Previously, Garnier had also conducted Google Hangouts to discuss hair problems. The surprising part? Not all participants were women. Whoa!
Lakme by far comes across as the most rigorous in terms of created online video content. While the wedding season saw content giving make-up suggestions, the brand leveraged their Nail art collection through DIY Nail Art videos.
From the brands analysed, Personal Care does not come out to be a sector of high engagement. While Lakme followed by H&S and LOreal grab the attention when it comes to engagement on Facebook, Twitter sees L’Oreal, Oriflame and Fiama Di Wills leading the scenario.
Despite being a popular international brand, Dove disappoints the most with a lack of conversation with its audience. They need to take inspiration from how Social Media is handled by their international counterparts. They fail to converse even when the conversation is from their side of the table. Hey Dove, you are being mentioned in the tweet @DoveIndia, it is not that hard to retweet or reply!
While Head and Shoulders has not been active on Twitter since November 2013, activity from other brands varies in terms of quantity. Oriflame India tweets the most and Pantene the least (once H&S is off the list of course).
Be it positive or negative, feedback needs to be acknowledged by any brand. While Dove India has no acknowledgement of feedback from it’s customers and does not give them the ability to post on their Facebook page, other brands attempt to work towards responsiveness.
While Garnier Fructis tops the charts by responding to around 72% of fan posts as far Facebook is concerned, it is followed by Lakme, Fiama Di Wills and H&S India at around 35%. The only issue here is that Lakme receives a greater amount of spam. Hence, effectively, Lakme and Garnier can both be considered to be addressing fan posts on the platform rather well.
There is also an attempt to promote the brand explicitly. Question is – is it required?
On Twitter, as mentioned earlier, Dove India and Head and Shoulders India are not replying at all. Fiama Di Wills and L’Oreal Paris lead the numbers here in terms of speed, with Oriflame and Olay following them. Pantene and Sunsilk’s Average response times on Twitter are huge and an indication that following up on @mentions isn’t a big part of their strategy..
A sentiment analysis of the community reveals most of it to be neutral. However, on Facebook, Lakme has the most (net) positive sentiment. Dove fails to gather any sentiment at all (remember no wall posts from consumers?) while Head and Shoulders India gathers mostly a neutral sentiment.
From what activity there is observed on Twitter, Olay India has the maximum (net) positive sentiment. Maybe #SwaptoOlay worked a bit?
However, if we look at the tweets for Olay, we are stating that 6 out of 10 tweets were positive. Similar analysis for L’Oreal shows that 99 out of 197 tweets were positive. Also, out of the 87 tweets addressed to Oriflame, 31 were positive. Pantene strikes a balance even with merely three tweets – one positive, one negative and one neutral.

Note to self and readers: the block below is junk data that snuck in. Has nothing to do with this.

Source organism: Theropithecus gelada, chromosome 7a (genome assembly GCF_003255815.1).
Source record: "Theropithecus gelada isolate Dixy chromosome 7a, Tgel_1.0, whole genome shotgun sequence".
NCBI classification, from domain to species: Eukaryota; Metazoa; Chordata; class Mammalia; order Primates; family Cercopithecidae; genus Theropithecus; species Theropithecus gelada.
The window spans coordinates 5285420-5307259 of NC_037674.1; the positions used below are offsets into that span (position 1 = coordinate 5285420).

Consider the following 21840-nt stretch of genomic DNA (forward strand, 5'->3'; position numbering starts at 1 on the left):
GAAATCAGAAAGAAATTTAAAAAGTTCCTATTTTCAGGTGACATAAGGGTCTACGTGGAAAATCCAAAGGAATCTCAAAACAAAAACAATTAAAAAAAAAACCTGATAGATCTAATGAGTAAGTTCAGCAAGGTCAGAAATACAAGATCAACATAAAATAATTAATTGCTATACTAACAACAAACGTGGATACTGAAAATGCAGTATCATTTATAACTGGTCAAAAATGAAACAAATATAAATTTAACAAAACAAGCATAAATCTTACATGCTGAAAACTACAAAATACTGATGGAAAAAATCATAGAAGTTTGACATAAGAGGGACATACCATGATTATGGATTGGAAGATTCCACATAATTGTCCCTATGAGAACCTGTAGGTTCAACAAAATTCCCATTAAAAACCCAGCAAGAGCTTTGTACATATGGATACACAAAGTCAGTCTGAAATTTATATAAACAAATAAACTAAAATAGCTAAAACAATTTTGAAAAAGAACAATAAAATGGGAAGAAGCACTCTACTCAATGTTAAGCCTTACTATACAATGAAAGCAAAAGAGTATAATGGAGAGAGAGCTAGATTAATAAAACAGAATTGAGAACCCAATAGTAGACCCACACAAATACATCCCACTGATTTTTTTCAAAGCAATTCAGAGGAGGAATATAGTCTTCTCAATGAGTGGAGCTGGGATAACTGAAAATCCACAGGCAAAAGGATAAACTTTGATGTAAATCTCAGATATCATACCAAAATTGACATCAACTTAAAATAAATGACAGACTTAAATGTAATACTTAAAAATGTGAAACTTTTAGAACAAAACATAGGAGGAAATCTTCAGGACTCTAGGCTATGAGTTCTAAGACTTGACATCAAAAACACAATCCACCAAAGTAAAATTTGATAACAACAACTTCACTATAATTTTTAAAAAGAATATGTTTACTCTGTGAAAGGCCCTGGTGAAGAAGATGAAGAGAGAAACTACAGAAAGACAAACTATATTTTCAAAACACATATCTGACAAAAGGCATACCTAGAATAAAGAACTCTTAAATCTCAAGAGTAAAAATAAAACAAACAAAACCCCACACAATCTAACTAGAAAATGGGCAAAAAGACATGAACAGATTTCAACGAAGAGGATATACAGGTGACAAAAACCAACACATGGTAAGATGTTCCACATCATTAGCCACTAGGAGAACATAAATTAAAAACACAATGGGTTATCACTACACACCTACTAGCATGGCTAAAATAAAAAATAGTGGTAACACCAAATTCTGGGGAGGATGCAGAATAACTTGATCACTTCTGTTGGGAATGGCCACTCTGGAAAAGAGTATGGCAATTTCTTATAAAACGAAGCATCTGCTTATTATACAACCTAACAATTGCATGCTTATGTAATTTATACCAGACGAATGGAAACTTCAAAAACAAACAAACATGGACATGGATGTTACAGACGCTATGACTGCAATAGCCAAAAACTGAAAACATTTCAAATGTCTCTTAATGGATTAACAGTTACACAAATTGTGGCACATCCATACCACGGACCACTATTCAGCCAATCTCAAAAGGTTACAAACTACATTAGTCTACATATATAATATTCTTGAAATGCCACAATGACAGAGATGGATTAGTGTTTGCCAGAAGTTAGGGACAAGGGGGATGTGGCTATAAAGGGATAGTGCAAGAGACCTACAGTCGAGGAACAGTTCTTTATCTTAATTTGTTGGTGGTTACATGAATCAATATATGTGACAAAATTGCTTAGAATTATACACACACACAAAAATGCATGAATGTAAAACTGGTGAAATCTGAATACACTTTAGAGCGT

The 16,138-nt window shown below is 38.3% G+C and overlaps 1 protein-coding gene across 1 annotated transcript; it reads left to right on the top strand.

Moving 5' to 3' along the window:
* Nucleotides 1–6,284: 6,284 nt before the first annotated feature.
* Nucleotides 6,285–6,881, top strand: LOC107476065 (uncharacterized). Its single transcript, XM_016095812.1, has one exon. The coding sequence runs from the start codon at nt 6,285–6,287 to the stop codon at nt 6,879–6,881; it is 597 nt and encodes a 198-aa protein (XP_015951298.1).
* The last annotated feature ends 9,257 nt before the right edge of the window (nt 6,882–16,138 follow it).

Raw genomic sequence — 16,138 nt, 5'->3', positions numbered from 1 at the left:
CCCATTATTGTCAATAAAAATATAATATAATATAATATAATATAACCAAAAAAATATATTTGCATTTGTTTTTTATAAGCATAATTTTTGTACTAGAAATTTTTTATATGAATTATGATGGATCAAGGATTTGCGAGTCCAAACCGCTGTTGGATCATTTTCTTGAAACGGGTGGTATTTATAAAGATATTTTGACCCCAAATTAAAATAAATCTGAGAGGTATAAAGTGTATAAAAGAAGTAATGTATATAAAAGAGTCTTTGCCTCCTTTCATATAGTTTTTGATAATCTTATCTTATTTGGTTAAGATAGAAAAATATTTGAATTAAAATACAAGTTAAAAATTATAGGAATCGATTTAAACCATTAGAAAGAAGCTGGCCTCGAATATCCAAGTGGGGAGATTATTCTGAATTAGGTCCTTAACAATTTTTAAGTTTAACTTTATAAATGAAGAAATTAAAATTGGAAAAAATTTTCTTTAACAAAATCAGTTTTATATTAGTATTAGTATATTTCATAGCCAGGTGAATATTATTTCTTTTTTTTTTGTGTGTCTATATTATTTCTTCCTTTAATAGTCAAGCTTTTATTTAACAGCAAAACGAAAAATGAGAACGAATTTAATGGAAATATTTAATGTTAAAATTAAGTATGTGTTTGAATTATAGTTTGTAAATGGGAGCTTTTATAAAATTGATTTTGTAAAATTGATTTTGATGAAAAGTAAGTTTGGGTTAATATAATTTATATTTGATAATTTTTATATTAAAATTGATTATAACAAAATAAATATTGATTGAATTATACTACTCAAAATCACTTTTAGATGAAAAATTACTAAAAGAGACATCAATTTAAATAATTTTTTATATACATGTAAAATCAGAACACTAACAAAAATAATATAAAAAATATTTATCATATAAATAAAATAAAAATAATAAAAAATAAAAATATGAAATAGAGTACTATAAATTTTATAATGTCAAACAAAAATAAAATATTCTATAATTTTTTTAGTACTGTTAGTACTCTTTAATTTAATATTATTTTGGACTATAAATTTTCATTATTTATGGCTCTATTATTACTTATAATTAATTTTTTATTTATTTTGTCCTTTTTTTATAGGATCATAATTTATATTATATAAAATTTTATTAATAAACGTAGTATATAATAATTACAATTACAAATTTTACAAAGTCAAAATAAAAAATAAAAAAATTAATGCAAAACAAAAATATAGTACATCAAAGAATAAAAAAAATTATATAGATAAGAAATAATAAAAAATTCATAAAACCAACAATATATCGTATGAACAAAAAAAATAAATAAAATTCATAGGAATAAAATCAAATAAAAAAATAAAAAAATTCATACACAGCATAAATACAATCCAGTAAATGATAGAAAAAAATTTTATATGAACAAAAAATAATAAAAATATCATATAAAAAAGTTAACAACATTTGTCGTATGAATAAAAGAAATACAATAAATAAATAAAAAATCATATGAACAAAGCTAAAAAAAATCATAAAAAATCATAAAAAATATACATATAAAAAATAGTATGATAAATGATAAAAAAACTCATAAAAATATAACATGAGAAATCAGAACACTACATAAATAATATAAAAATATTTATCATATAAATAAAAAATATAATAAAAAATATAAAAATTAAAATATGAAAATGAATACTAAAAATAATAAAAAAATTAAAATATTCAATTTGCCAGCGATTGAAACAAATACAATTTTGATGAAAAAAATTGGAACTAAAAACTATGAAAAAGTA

Note: Unmetric’s Sentiment analysizer examines all tweets that are directly addressed to a brand and distills the overall sentiment of those.
Scope for Improvement
The personal care sector is full of potential, however it is not living up to this. While certain brands are creating conversations that people want to be a part of, many are ignoring the need for the same altogether. Having drooling photos of strawberries has nothing to do with your brand or your consumer, please do not post it!. Yes, your consumer likes DIY videos, create more of them and weave engagement around these creatives.
One segment that all brands need to focus on is Twitter. While Facebook still sees some activity and engagement, Twitter needs a boost in the community size and growth. When Sunsilk and Pantene gain 10 and 36 new followers over a period of 1 month, it is a cause of worry.
Some brands such as Garnier and Fiama Di WIlls have exclusive pages for products for men. Considering that they have been stripped by the competition on Facebook, they could also consider merging the two. If not merge, at least post alternating content with elements of cross sharing involved.
Moreover, these brands also need to create more content. Tweeting once a day is not a strategy, neither is one Facebook post. Most of the time they are going to be the same. Also, realise that the two platforms are different. Having one tweet is day is lazy social media (read Pantene, Sunsilk and Dove) and is inexcusable.
The personal brand sector lacks severely in high engagement with its customers. Most brands need to create greater amount of content about their product and more content in general as well. Whether it is the lack of promoted posts or a variety of content, engagement is missing. DIY content is seen to engage best when compared to the various categories. However, the frequency of posts/tweets is in the dip and needs to be worked on by most brands.
The audience is mostly female and young – something that the content posted is reflective of. The brands also try to tap into this by using female brand ambassadors in their strategy.
Analytics Support: Unmetric